Similarly, Chapter 17, "I Need an Agent!", after the usual simplistic discussion, directs us to books listing agents. These may still be valuable, but MOST agents these days insist on being queried only by email, and there are websites listing agents and writers' experiences with them. Harold warns us that agents don't like "being offered a manuscript that's dog-earned from making the rounds"; when, again, most agents today look only at digital submissions.
When it comes to the self-publishing chapter, Harold dips a toe into the ocean of the web and mentions xlibris.com and iuniverse.com, then immediately says he does NOT endorse what they do. Further on he recommends lulu.com, about which we hear nothing but negative reports.Read more ›
Most Recent Customer Reviews
This was a gift to a friend (a gag gift of sorts) She loved it so I'm happy!Published 6 days ago by Casceil123
Harold Underdown is one of the stars of children's book editors, and it shows in this volume.Published 3 months ago by Busy Teacher and Parent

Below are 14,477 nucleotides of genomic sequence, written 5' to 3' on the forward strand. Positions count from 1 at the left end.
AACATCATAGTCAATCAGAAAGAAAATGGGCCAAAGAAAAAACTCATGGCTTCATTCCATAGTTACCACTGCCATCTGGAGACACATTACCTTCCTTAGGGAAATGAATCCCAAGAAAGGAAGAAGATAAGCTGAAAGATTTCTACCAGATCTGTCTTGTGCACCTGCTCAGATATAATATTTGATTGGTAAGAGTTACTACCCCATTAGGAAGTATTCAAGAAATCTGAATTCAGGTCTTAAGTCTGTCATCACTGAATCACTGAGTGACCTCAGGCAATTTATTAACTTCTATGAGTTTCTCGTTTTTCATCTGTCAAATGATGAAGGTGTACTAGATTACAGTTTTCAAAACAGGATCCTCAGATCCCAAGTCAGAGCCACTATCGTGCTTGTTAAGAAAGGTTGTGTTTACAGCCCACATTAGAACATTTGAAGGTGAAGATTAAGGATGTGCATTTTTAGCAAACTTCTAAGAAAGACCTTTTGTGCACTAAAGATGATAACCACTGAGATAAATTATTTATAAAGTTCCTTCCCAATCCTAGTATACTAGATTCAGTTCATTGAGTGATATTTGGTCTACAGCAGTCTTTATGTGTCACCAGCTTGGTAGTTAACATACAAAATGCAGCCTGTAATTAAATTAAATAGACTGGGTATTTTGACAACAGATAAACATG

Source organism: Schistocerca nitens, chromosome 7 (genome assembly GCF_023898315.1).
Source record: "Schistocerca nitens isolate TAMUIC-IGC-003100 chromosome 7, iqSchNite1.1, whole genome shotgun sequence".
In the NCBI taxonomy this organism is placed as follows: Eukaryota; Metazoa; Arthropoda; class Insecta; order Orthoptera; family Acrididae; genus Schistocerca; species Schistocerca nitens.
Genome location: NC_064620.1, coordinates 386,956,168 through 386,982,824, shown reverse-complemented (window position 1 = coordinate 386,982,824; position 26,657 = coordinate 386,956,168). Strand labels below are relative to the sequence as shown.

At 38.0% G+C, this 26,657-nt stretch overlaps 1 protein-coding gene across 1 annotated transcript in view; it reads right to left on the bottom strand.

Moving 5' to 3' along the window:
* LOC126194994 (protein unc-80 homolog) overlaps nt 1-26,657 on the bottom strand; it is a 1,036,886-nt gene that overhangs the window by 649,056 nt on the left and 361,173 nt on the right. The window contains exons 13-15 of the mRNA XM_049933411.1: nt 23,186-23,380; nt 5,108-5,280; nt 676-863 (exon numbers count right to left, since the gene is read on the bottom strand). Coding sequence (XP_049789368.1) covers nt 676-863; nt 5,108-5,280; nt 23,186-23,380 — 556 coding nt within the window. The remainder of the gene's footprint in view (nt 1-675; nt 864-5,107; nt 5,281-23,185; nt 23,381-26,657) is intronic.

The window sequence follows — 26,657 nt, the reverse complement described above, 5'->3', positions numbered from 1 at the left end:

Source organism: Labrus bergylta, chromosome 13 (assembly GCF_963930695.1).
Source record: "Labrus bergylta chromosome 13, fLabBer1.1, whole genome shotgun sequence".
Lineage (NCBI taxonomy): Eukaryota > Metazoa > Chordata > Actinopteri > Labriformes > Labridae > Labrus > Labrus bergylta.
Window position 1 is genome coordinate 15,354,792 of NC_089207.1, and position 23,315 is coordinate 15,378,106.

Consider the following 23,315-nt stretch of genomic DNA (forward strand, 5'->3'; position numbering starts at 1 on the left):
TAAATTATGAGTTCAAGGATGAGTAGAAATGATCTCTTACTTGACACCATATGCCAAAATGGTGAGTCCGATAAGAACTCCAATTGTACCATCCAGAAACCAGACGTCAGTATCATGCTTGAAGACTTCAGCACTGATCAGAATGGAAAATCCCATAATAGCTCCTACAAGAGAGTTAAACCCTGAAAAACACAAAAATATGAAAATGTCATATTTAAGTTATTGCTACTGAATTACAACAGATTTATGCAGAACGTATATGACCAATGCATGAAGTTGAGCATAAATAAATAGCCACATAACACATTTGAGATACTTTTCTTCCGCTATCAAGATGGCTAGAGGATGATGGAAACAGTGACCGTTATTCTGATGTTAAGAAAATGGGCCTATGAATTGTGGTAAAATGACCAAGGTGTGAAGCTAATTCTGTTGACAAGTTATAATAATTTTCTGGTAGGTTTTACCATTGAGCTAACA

It is ok. I think the information was fairly good, just not laid out or orgainized in a smooth, interesting and helpful manner. Sorry. Read morePublished 4 months ago by Holly Friesen
This book is so full of useful information that it might take me all summer to review it all. I am a children's storybook writer and can use a great deal of the information this... Read morePublished 8 months ago by Linda Mason
Total waste of money. Just get all your info off the internet for free.Published 9 months ago by Idaho Dave
Yes! This is SUCH a huge resource file! It literally covers every aspect of the publishing business, from start to finish. Read morePublished 11 months ago by Wayne Cash